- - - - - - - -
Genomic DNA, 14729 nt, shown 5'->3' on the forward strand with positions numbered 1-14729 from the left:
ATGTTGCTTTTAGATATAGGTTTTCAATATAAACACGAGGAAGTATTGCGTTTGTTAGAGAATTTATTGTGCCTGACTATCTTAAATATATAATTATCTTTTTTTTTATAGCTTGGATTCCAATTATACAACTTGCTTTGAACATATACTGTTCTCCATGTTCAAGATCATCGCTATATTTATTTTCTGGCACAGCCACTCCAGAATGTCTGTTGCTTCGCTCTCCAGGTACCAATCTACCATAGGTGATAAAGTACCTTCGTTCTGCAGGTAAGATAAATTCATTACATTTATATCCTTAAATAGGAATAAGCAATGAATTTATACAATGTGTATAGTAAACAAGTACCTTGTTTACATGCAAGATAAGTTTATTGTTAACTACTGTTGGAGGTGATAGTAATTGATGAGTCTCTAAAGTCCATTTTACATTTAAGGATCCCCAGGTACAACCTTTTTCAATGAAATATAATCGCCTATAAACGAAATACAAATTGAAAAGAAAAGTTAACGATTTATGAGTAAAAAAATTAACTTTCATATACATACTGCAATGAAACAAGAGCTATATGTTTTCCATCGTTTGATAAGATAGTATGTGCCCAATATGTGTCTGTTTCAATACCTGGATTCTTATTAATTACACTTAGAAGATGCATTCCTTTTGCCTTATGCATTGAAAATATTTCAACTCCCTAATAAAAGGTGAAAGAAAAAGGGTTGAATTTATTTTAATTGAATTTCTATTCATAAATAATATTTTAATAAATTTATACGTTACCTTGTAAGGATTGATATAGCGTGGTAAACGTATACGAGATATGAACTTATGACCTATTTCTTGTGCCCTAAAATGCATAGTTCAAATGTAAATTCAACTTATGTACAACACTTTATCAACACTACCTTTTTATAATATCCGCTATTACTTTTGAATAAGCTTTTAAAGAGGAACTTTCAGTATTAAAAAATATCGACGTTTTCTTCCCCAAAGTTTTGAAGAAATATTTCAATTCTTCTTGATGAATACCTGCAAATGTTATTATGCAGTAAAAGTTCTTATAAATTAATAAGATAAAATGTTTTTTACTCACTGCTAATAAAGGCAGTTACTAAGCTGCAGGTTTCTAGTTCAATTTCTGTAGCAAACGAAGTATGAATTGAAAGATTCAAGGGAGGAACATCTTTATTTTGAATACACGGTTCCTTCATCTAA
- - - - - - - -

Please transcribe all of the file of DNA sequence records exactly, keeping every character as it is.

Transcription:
Genomic DNA, 14729 nt, shown 5'->3' on the forward strand with positions numbered 1-14729 from the left:
ATGTTGCTTTTAGATATAGGTTTTCAATATAAACACGAGGAAGTATTGCGTTTGTTAGAGAATTTATTGTGCCTGACTATCTTAAATATATAATTATCTTTTTTTTTATAGCTTGGATTCCAATTATACAACTTGCTTTGAACATATACTGTTCTCCATGTTCAAGATCATCGCTATATTTATTTTCTGGCACAGCCACTCCAGAATGTCTGTTGCTTCGCTCTCCAGGTACCAATCTACCATAGGTGATAAAGTACCTTCGTTCTGCAGGTAAGATAAATTCATTACATTTATATCCTTAAATAGGAATAAGCAATGAATTTATACAATGTGTATAGTAAACAAGTACCTTGTTTACATGCAAGATAAGTTTATTGTTAACTACTGTTGGAGGTGATAGTAATTGATGAGTCTCTAAAGTCCATTTTACATTTAAGGATCCCCAGGTACAACCTTTTTCAATGAAATATAATCGCCTATAAACGAAATACAAATTGAAAAGAAAAGTTAACGATTTATGAGTAAAAAAATTAACTTTCATATACATACTGCAATGAAACAAGAGCTATATGTTTTCCATCGTTTGATAAGATAGTATGTGCCCAATATGTGTCTGTTTCAATACCTGGATTCTTATTAATTACACTTAGAAGATGCATTCCTTTTGCCTTATGCATTGAAAATATTTCAACTCCCTAATAAAAGGTGAAAGAAAAAGGGTTGAATTTATTTTAATTGAATTTCTATTCATAAATAATATTTTAATAAATTTATACGTTACCTTGTAAGGATTGATATAGCGTGGTAAACGTATACGAGATATGAACTTATGACCTATTTCTTGTGCCCTAAAATGCATAGTTCAAATGTAAATTCAACTTATGTACAACACTTTATCAACACTACCTTTTTATAATATCCGCTATTACTTTTGAATAAGCTTTTAAAGAGGAACTTTCAGTATTAAAAAATATCGACGTTTTCTTCCCCAAAGTTTTGAAGAAATATTTCAATTCTTCTTGATGAATACCTGCAAATGTTATTATGCAGTAAAAGTTCTTATAAATTAATAAGATAAAATGTTTTTTACTCACTGCTAATAAAGGCAGTTACTAAGCTGCAGGTTTCTAGTTCAATTTCTGTAGCAAACGAAGTATGAATTGAAAGATTCAAGGGAGGAACATCTTTATTTTGAATACACGGTTCCTTCATCTAA